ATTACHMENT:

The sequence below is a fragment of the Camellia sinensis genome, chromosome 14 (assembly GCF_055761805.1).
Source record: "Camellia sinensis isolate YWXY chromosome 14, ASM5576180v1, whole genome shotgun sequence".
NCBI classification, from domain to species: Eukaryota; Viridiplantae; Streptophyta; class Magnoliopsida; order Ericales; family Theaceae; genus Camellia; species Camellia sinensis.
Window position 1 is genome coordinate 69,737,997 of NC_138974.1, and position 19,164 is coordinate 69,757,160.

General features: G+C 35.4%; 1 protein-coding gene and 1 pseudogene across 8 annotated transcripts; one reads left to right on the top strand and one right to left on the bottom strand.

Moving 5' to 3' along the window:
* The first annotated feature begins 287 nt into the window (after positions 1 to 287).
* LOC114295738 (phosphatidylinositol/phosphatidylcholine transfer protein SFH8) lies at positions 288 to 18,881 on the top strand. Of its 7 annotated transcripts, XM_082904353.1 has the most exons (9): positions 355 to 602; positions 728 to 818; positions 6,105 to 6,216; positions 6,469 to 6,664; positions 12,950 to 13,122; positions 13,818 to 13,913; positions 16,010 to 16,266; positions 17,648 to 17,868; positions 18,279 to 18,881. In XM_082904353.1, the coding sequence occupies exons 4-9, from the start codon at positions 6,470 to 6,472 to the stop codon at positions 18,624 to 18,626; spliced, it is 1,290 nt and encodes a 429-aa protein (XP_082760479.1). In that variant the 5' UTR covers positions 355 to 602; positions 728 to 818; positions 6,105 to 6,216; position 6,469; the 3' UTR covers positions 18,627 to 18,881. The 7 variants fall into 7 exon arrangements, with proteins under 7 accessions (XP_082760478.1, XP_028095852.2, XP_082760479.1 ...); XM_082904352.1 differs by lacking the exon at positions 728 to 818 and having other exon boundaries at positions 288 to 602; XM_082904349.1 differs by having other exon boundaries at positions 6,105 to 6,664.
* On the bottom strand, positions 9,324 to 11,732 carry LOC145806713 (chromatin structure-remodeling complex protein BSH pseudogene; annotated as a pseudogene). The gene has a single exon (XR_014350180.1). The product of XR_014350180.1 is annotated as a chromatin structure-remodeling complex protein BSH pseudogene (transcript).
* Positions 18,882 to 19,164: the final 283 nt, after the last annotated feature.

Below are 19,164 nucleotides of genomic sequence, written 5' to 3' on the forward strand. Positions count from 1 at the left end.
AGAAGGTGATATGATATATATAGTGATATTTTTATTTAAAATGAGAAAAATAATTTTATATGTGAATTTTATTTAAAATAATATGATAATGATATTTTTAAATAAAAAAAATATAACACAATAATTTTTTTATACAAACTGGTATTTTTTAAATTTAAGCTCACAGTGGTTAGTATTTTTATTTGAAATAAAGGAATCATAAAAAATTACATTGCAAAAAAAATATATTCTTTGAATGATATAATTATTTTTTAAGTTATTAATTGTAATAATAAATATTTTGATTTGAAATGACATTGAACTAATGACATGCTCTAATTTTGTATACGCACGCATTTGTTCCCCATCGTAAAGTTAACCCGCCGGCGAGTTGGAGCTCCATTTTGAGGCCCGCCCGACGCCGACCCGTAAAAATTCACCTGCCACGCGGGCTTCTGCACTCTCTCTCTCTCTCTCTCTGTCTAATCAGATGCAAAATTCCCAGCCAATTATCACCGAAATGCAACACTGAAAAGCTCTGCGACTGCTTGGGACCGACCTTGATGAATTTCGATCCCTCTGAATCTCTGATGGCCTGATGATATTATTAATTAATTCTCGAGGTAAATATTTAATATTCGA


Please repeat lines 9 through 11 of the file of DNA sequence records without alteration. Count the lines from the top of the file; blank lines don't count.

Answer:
* On the bottom strand, positions 9,324 to 11,732 carry LOC145806713 (chromatin structure-remodeling complex protein BSH pseudogene; annotated as a pseudogene). The gene has a single exon (XR_014350180.1). The product of XR_014350180.1 is annotated as a chromatin structure-remodeling complex protein BSH pseudogene (transcript).
* Positions 18,882 to 19,164: the final 283 nt, after the last annotated feature.

Below are 19,164 nucleotides of genomic sequence, written 5' to 3' on the forward strand. Positions count from 1 at the left end.